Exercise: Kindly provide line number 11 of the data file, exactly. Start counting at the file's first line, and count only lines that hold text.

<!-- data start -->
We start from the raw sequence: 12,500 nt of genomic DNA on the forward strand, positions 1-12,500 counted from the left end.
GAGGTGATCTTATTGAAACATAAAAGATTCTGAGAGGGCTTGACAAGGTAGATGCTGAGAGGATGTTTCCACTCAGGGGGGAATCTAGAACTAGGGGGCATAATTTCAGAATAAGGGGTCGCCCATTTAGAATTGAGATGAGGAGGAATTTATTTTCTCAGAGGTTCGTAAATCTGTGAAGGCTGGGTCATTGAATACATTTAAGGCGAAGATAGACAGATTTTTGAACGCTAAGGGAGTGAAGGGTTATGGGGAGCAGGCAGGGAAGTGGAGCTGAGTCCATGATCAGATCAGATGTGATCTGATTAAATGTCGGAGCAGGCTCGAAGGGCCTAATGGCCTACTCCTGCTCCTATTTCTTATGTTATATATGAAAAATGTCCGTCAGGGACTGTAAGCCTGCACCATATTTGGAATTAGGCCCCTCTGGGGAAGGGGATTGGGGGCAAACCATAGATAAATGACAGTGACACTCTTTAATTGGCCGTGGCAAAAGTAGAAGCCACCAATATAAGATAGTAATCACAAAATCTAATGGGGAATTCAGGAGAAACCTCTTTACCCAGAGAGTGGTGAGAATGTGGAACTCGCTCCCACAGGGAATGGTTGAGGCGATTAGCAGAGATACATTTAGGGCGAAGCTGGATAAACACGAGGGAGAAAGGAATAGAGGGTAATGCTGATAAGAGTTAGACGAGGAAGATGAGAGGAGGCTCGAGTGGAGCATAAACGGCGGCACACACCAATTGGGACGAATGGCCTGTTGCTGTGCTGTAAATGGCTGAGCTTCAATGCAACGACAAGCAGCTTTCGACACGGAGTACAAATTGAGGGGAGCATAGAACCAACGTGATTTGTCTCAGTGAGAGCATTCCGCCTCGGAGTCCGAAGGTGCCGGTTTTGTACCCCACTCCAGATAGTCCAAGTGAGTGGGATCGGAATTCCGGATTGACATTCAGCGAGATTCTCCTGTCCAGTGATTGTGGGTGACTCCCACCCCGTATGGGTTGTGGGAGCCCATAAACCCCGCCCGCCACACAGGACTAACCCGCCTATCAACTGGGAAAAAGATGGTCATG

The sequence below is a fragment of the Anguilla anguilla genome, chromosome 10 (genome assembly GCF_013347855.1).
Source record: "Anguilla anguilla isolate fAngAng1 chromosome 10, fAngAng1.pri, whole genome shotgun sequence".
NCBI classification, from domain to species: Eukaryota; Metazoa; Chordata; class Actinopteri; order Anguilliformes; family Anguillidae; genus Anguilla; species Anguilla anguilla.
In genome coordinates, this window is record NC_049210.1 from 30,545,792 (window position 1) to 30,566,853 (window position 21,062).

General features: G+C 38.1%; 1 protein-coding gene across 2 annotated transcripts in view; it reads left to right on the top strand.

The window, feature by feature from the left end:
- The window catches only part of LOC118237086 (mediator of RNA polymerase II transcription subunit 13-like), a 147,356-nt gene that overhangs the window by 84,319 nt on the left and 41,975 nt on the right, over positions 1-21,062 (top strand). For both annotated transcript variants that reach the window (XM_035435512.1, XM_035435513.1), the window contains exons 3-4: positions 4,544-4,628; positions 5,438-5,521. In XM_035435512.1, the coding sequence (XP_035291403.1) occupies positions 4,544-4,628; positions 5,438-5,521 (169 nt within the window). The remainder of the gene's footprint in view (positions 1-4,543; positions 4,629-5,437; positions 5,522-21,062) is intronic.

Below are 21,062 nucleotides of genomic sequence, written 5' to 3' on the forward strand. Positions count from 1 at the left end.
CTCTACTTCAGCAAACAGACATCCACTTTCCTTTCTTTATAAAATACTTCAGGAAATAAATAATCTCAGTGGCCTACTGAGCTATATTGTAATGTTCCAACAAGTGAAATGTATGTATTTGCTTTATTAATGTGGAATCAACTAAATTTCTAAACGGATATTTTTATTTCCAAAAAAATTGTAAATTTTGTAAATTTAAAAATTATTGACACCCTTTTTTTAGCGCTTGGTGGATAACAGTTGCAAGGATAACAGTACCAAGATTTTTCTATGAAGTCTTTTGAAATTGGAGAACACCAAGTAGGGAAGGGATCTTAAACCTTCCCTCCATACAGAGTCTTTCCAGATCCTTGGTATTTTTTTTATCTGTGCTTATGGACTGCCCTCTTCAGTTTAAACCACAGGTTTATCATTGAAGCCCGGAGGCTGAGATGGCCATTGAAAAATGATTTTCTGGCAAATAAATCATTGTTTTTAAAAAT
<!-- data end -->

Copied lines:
CTCTACTTCAGCAAACAGACATCCACTTTCCTTTCTTTATAAAATACTTCAGGAAATAAATAATCTCAGTGGCCTACTGAGCTATATTGTAATGTTCCAACAAGTGAAATGTATGTATTTGCTTTATTAATGTGGAATCAACTAAATTTCTAAACGGATATTTTTATTTCCAAAAAAATTGTAAATTTTGTAAATTTAAAAATTATTGACACCCTTTTTTTAGCGCTTGGTGGATAACAGTTGCAAGGATAACAGTACCAAGATTTTTCTATGAAGTCTTTTGAAATTGGAGAACACCAAGTAGGGAAGGGATCTTAAACCTTCCCTCCATACAGAGTCTTTCCAGATCCTTGGTATTTTTTTTATCTGTGCTTATGGACTGCCCTCTTCAGTTTAAACCACAGGTTTATCATTGAAGCCCGGAGGCTGAGATGGCCATTGAAAAATGATTTTCTGGCAAATAAATCATTGTTTTTAAAAAT